Tag Archives: Carlos Acosta


This film is part of the Moro Spanish Film Festival. Ballet lovers will love this extraordinarily revealing and intimate film based on the life of Cuban premier danseur Carlos Acosta, the first black dancer to perform some of the most famous ballet roles.( eg in Macmillan’s Romeo and Juliet , Albrecht in Giselle and Siegfried in Swan Lake for the Royal Ballet) . English National Ballet,  Houston Ballet , American Ballet Theatre and the National Ballet of Cuba .In June 2008 he guested with the Australian Ballet . He was a permanent member of The Royal Ballet between 1998 and 2015 and celebrated his farewell after 17 years at The Royal Ballet, dancing his last performance in November 2015 in Carmen which he both choreographed and starred in. In January 2020 he will succeed David Bintley as artistic director of the Birmingham Royal Ballet . The film also features Acosta’s Cuban dance company, Acosta Danza .

Acosta is also an author – the film is based on his autobiography, A Long Way From Home – a Cuban Dancer’s Story . as well as fiction, and Acosta has also produced a dance work loosely based on his life , Tocororo . YULI is a blend of biographical drama , use of historical footage of Acosta performing ,and a contemporary dance piece
The film jumps back and forth between ‘now’ , Acosta overseeing classes and rehearsals and flashbacks inspired by the memories that the scrapbooks his father kept conjure up . Continue reading YULI : THE STORY OF A REMARKABLE DANCER


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Carlos Acosta is one of the most well known dancers of our times, famous internationally. This book is published to mark Acosta’s farewell season, and is a very exciting retrospective seeking to preserve and capture most of what are regarded as his greatest performances with The Royal Ballet.

Released in Australia by Currency Press, the book is a tribute to his popularity and success with international audiences since 1998 .

A large, beautiful coffee table  book it documents Acosta’s seventeen year career with the Royal Ballet. There are over 150 assorted photos of Acosta on stage and in rehearsal. The photos are spectacular and show him in dynamic, striking poses from his performances, in leading roles, as Basilio in Don Quixote, as Des Grieux in Manon, Romeo in Macmillan’s Romeo and Juliet, Albrecht in Giselle, and Siegfried in Swan Lake in which he danced the principal roles. Continue reading CARLOS ACOSTA @ THE ROYAL BALLET


Carlos Acosta and Natalia Osipova shine in the Royal Ballet's revival of GISELLE, part of this year's Palace Opera and Ballet season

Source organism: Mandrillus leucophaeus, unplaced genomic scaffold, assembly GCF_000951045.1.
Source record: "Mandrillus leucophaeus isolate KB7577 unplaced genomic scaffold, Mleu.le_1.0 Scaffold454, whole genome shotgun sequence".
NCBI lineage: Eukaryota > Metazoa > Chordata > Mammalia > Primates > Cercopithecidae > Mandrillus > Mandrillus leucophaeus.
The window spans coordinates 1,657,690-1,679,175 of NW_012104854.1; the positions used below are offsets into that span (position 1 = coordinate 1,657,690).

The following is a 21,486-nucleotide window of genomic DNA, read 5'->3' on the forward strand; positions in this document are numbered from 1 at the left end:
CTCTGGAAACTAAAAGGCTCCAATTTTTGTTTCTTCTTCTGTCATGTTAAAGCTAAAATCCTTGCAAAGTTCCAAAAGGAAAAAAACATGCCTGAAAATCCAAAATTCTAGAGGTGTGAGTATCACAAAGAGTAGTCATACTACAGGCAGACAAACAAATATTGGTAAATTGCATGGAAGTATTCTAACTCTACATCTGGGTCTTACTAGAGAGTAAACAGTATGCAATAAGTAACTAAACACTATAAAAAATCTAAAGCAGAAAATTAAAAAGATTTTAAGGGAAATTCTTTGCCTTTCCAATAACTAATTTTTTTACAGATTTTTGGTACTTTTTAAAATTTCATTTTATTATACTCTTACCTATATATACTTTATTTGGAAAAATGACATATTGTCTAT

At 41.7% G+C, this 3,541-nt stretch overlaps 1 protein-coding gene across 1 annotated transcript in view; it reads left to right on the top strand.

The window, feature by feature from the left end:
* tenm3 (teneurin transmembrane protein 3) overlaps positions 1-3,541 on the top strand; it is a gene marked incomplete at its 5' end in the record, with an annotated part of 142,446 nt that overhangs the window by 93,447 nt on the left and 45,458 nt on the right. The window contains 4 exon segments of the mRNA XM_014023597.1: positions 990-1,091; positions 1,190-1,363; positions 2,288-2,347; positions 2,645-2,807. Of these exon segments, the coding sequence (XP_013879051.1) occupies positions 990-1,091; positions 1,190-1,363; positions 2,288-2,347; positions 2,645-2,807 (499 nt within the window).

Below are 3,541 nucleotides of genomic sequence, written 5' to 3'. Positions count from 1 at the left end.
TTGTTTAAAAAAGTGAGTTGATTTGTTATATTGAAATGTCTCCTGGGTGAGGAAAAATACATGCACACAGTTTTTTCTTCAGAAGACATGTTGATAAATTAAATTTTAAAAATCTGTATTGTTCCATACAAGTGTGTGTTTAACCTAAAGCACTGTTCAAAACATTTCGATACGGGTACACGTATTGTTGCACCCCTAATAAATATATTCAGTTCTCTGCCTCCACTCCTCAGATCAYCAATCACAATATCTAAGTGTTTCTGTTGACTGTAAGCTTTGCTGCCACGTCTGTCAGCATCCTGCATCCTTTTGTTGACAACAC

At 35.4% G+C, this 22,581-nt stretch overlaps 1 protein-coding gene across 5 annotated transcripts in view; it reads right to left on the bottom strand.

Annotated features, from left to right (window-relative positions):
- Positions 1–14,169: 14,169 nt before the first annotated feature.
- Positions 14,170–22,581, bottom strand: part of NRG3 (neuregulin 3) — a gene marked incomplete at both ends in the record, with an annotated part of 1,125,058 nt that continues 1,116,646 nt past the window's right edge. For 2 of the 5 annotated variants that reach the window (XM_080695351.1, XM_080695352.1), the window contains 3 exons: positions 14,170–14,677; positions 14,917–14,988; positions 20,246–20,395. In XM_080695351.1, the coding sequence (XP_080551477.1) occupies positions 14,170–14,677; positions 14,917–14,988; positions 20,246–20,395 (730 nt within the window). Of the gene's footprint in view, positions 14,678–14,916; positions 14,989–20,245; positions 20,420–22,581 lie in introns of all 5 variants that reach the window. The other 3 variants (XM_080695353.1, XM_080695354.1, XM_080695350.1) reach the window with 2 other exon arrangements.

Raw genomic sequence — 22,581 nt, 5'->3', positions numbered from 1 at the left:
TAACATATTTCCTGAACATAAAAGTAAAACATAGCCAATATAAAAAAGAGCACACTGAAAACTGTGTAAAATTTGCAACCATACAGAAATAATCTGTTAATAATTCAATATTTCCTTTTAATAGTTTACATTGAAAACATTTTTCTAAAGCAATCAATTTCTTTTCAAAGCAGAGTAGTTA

Carlos Acosta and Natalia Osipova shine in the Royal Ballet’s revival of GISELLE,

Quick! Run! Book now if you haven’t already to catch this extraordinary screening of Natalia Osipova and Carlos Acosta in the Royal Ballet’s GISELLE which has just finished a sold out season at the Royal Opera House in London. Regarded as the epitome of Romantic ballet, GISELLE, created by Jean Coralli and Jules Perrot in 1841, is the story of a village girl who loves but is betrayed by Count Albrecht, a nobleman in disguise .

This is the very traditional Peter Wright version (he is interviewed and in the audience to watch it and brought on stage for curtain calls at the end) that has been around for about thirty years .Yet it feels amazingly vibrant and fresh. It is a clear and emotionally gripping performance .The sets and costumes in Act 1 are in autumnal russet colours, in Act 2 we see an eerie, misty, moonlit forest glade with Giselle’s grave marked by a rough cross.

Under the dynamic baton of conductor Boris Gruzin, we see the orchestra who are terrific and play Adam’s lilting score eloquently.

Former Bolshoi dancer Natalia Osipova who has just joined the Royal Ballet this season as Giselle is superb, playing this ‘Hamlet of the Ballet’, a very challenging test for ballerinas since its first performance. In Act1 Osipova convinces as the naive, delicate young peasant maiden in love with Albrecht. She is delicate and shy and her frail heart is emphasised. Yet she is bright and joyous at first and reassures anxious Berthe, her mother. In Act 2 she is like a moonbeam or gossamer.

The opening flirting pas de deux for Giselle and Albrecht is glorious and her ‘mad scene’ is shattering. In both acts we admire her astonishing elevation and ballon. Her appearance and first whizzing solo in Act 2 is magnificent, – fast and yet also blurry like delicate mist. Simultaneously she has incredible control in her adagio and a beautiful ‘line’. She pleads for Albrecht’s life in Act2 with delicate despair.

Continue reading GISELLE